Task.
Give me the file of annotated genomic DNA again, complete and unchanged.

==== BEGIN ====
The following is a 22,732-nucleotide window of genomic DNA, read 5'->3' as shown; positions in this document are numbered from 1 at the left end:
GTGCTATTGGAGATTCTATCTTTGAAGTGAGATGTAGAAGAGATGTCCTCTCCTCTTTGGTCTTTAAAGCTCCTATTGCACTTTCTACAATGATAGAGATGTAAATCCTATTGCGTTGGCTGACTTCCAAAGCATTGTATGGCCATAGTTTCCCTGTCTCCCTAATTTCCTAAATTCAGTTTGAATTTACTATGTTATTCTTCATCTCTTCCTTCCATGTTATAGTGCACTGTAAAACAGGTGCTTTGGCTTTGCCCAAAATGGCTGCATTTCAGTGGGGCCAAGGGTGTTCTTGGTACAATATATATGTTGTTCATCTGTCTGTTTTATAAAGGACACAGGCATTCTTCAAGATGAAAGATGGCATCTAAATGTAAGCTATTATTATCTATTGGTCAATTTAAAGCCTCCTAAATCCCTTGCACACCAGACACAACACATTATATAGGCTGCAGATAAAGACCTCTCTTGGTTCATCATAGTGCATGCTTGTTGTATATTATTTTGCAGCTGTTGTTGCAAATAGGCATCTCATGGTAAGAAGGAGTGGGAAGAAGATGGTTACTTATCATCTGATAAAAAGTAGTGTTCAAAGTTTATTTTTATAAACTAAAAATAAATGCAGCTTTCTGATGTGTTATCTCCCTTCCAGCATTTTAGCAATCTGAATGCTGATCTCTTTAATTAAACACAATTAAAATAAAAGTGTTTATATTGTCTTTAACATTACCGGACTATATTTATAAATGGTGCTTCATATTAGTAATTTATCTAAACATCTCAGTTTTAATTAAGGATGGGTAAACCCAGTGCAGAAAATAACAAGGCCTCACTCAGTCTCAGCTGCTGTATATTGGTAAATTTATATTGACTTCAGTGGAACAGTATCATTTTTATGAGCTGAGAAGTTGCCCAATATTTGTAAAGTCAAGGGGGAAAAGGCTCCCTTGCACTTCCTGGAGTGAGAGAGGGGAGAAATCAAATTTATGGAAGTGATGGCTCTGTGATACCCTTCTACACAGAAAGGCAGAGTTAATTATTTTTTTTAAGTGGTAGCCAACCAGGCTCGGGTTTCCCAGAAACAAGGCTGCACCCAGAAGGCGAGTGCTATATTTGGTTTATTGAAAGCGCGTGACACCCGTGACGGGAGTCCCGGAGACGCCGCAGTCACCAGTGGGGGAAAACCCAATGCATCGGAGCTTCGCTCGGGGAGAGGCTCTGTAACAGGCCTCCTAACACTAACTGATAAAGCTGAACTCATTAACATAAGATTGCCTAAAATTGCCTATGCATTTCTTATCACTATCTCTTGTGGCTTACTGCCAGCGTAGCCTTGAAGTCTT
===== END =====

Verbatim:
The following is a 22,732-nucleotide window of genomic DNA, read 5'->3' as shown; positions in this document are numbered from 1 at the left end:
GTGCTATTGGAGATTCTATCTTTGAAGTGAGATGTAGAAGAGATGTCCTCTCCTCTTTGGTCTTTAAAGCTCCTATTGCACTTTCTACAATGATAGAGATGTAAATCCTATTGCGTTGGCTGACTTCCAAAGCATTGTATGGCCATAGTTTCCCTGTCTCCCTAATTTCCTAAATTCAGTTTGAATTTACTATGTTATTCTTCATCTCTTCCTTCCATGTTATAGTGCACTGTAAAACAGGTGCTTTGGCTTTGCCCAAAATGGCTGCATTTCAGTGGGGCCAAGGGTGTTCTTGGTACAATATATATGTTGTTCATCTGTCTGTTTTATAAAGGACACAGGCATTCTTCAAGATGAAAGATGGCATCTAAATGTAAGCTATTATTATCTATTGGTCAATTTAAAGCCTCCTAAATCCCTTGCACACCAGACACAACACATTATATAGGCTGCAGATAAAGACCTCTCTTGGTTCATCATAGTGCATGCTTGTTGTATATTATTTTGCAGCTGTTGTTGCAAATAGGCATCTCATGGTAAGAAGGAGTGGGAAGAAGATGGTTACTTATCATCTGATAAAAAGTAGTGTTCAAAGTTTATTTTTATAAACTAAAAATAAATGCAGCTTTCTGATGTGTTATCTCCCTTCCAGCATTTTAGCAATCTGAATGCTGATCTCTTTAATTAAACACAATTAAAATAAAAGTGTTTATATTGTCTTTAACATTACCGGACTATATTTATAAATGGTGCTTCATATTAGTAATTTATCTAAACATCTCAGTTTTAATTAAGGATGGGTAAACCCAGTGCAGAAAATAACAAGGCCTCACTCAGTCTCAGCTGCTGTATATTGGTAAATTTATATTGACTTCAGTGGAACAGTATCATTTTTATGAGCTGAGAAGTTGCCCAATATTTGTAAAGTCAAGGGGGAAAAGGCTCCCTTGCACTTCCTGGAGTGAGAGAGGGGAGAAATCAAATTTATGGAAGTGATGGCTCTGTGATACCCTTCTACACAGAAAGGCAGAGTTAATTATTTTTTTTAAGTGGTAGCCAACCAGGCTCGGGTTTCCCAGAAACAAGGCTGCACCCAGAAGGCGAGTGCTATATTTGGTTTATTGAAAGCGCGTGACACCCGTGACGGGAGTCCCGGAGACGCCGCAGTCACCAGTGGGGGAAAACCCAATGCATCGGAGCTTCGCTCGGGGAGAGGCTCTGTAACAGGCCTCCTAACACTAACTGATAAAGCTGAACTCATTAACATAAGATTGCCTAAAATTGCCTATGCATTTCTTATCACTATCTCTTGTGGCTTACTGCCAGCGTAGCCTTGAAGTCTT